The Morality of Opposing Release of GITMO Detainees

(Cross-posted on Tumblr, Jan. 15, 2015)

It was announced this week that a number of Republicans, Senator McCain prominent among them, are seeking to pass legislation to prohibit further releases. The Paris attack last week is being used as a pretext. The specter of detainees “returning to the battlefield” and engaging in new acts of terrorism is the primary argument.

It was announced just today that five more detainees were released from Guantanamo Bay, some 6 years after they were cleared for release by an inter-agency review, and as much as 13 years after they were initially detained. The majority of detainees still at Guantanamo Bay are not terrorists affiliated with al-Qaeda or any other terrorist organization, and of course have not been charged with any crime. But Republicans want to ensure their continued and indefinite detention. … Read more…

The Kansas Education Funding Case and Constitutional Democracy

(Co-authored with John Rury, Professor of Education at the University of Kansas – published in the Huffington Post, Jan. 16, 2015).

brown-v.-Board2The ongoing debate in Kansas over school funding is important not only for the state’s education policy, but also for how we think about our democracy. Controversy was rekindled at the end of December when a three judge panel of the District Court in Shawnee County issued a judgment declaring the legislature’s current funding formula inconsistent with the Kansas Constitution. The panel noted that the formula was both inadequate and inequitable, and that as much as $802 million in additional resources for public education could be required for the legislature to meet its constitutional obligations.

Echoing other Republican legislators and conservative pundits, Senator Steven Fitzgerald of Leavenworth was quoted in the Kansas City Star describing the ruling as “terrible,” adding “people who voted for their representatives aren’t going to be too happy with the unelected judges saying their money has to go more into the schools.” This suggests that courts should be subordinate to the majoritarian legislature, which in turn should have complete discretion over how, or even whether, to fund education for everyone.

But this argument misapprehends the nature of constitutional democracy. As conceived since the nation’s founding, constitutions are understood to provide the legal framework for democratic government, distribute political authority among its branches, enshrine rights, and lay out the fundamental values and principles by which to live for generations to come. Given this, other laws and government action must be consistent with the constitution, or be deemed invalid. … Read more…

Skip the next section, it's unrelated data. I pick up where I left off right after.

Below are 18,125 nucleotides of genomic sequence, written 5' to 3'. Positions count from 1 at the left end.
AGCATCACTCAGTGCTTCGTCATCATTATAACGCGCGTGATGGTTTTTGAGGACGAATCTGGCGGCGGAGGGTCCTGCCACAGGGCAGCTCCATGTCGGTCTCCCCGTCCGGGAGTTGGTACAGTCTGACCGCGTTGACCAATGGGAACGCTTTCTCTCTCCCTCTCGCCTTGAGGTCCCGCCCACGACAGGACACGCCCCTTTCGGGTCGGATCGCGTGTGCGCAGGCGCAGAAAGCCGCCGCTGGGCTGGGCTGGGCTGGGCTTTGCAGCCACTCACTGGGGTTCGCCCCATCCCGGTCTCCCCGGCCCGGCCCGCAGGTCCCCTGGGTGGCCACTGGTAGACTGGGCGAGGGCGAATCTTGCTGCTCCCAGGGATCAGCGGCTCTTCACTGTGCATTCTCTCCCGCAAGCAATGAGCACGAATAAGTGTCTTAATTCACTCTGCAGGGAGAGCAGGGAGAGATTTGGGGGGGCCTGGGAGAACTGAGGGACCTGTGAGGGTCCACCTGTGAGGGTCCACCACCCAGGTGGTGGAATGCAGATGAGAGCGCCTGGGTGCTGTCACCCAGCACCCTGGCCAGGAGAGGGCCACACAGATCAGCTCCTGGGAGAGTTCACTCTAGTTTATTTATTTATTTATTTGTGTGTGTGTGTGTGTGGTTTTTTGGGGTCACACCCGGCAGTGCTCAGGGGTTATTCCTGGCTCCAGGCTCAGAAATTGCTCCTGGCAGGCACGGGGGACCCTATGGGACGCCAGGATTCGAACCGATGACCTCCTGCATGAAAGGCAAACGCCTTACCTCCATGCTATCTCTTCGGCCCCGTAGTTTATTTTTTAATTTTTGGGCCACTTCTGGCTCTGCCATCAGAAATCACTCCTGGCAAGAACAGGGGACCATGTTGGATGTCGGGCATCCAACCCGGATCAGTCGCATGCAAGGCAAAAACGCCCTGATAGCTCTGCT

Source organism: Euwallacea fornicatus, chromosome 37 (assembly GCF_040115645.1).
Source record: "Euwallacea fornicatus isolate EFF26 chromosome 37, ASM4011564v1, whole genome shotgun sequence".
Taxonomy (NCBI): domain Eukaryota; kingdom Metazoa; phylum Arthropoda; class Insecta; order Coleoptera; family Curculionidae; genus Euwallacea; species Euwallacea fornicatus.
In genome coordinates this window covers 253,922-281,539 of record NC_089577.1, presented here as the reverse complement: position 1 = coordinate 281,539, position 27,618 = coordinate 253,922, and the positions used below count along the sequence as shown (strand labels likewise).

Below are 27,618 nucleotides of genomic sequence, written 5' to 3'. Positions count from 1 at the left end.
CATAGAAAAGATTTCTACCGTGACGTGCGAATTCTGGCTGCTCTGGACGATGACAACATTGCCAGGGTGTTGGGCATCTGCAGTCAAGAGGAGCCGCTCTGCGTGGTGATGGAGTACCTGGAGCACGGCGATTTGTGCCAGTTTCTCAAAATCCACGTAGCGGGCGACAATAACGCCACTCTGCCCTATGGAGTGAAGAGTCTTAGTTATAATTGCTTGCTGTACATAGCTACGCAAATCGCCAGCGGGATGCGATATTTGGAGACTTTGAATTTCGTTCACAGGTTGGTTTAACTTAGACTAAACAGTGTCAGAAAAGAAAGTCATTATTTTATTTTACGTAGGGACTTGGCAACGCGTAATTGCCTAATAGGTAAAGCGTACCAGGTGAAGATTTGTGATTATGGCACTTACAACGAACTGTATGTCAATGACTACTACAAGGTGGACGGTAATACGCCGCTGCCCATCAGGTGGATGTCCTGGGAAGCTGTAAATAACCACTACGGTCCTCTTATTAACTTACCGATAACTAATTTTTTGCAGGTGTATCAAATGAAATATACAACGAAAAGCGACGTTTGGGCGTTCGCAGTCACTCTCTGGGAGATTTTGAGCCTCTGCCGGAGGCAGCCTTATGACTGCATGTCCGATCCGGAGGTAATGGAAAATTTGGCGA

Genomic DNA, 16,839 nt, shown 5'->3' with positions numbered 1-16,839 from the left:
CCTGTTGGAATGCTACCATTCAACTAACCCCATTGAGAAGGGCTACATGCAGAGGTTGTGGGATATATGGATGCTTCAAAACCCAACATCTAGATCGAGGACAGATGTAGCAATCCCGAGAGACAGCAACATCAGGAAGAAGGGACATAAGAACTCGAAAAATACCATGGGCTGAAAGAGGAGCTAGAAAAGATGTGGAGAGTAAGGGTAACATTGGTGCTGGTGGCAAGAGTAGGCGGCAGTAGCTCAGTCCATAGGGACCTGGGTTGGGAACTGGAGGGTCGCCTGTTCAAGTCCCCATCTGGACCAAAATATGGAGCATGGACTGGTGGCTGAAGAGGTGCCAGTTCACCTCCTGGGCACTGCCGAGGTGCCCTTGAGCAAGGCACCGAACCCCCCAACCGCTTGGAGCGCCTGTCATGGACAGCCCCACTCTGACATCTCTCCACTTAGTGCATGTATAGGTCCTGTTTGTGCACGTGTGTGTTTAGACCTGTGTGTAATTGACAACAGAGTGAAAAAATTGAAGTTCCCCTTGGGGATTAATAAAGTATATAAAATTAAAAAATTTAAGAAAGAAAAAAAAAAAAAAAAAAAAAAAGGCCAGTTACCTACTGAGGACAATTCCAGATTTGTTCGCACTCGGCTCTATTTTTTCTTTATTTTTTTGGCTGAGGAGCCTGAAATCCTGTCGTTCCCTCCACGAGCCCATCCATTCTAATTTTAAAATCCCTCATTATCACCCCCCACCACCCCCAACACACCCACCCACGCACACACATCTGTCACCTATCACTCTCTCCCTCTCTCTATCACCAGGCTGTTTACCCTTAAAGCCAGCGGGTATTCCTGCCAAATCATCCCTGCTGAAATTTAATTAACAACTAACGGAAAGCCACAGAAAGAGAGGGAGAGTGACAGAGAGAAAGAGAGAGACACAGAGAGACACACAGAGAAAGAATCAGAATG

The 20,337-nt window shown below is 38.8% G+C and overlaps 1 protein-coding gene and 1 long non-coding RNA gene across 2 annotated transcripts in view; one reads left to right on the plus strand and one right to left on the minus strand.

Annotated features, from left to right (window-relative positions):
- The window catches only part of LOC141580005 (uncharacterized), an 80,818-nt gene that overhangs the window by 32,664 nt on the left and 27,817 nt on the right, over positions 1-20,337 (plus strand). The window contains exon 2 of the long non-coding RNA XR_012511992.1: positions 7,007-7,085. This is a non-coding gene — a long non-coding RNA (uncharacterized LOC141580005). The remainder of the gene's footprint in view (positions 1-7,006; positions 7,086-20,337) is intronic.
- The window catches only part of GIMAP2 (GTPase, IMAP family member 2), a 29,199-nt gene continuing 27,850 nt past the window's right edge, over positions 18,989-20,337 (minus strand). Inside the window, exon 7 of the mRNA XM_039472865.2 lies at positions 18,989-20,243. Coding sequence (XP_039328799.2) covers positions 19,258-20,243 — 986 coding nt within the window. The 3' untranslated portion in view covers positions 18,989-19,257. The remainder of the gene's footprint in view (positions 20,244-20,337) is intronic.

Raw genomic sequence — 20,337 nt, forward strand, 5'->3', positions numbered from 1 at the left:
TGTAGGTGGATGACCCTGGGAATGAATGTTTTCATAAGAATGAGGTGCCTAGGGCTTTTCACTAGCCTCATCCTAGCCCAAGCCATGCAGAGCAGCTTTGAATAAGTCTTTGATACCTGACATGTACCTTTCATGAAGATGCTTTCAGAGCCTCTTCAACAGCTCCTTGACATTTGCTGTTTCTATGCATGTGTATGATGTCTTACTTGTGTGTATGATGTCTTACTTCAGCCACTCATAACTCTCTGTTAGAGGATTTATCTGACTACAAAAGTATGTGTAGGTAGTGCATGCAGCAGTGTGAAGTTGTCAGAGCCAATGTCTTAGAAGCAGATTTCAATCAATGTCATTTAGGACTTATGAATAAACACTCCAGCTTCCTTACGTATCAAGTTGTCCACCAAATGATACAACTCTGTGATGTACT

Boston and the Dangerous Calls for “Enemy Combatant” Status

(Published in the Huffington Post,  Apr. 30, 2013, and The Truman Doctrine blog, Apr. 30, 2013)

The Obama Administration announced last week that it would prosecute Boston bomber Dzhokhar Tsarnaev in the Federal criminal justice system. This should have been unremarkable, but it came amidst a cacophony of voices demanding that Tzarnaev be classified and treated as an “enemy combatant.” There were calls to similarly classify the Christmas day bomber, the Times Square bomber, and several other terrorist suspects captured in the United States. Such claims have no legal validity, and are indeed dangerous.

The calls for “enemy combatant” status not only came from various so-called pundits on Fox News and the like, but also from more serious quarters. Senator Lindsey Graham criticized the administration, arguing that Tsarnaev should be classified as an “enemy combatant” under the law of armed conflict for the purposes of extracting intelligence.

Alberto Gonzales, former White House in the Bush administration stated in an interview last week that “nothing prevents the President from deciding: ‘This isn’t working, it’s not going the way we hoped it would go, so I’m pulling him out of the criminal justice system and I’m designating him an enemy combatant.'” … Read more…

On the Anniversary of the Iraq Invasion

(Published in the Truman Doctrine Blog, part of a series of 250 word entries on how the Iraq War shaped one’s life and ideas)

Back in 1990, in the run-up to the Gulf War, I was a naval officer, and like most of the world, supported the need to use military force. As a student of history, I understood that force is sometimes necessary in the face of aggression.

By 2003, I was a lawyer, and like much of the rest of the world, I viewed the invasion of Iraq as unnecessary, unwise, and unlawful. The Bush administration’s rationales shifted from “preventative” self-defense against Iraq’s WMD, to resurrection of the U.N.’s authorization to use force in the Gulf War, to claims of links to Al Qaeda and 9/11. In the absence of WMD, the government even stooped to advancing human rights justifications for the attack. None were valid.

I was not directly affected by the war, but I was increasingly disturbed by the developments in Iraq, and the so-called “global war on terror” to which it was inextricably linked. The hundreds of thousands of civilian dead, Guantanamo Bay, Abu-Grahib, the torture memos, targeted killing – and all distorting the law and eroding the rule of law, at home and in the international system.

These contributed to my decision to leave practice and head back to school to research the legal constraints on the use of military force. I became a law professor. So in this way I suppose the war helped shape my life’s path. And I strive for a time when such unjust wars will be more difficult for democratic governments to wage.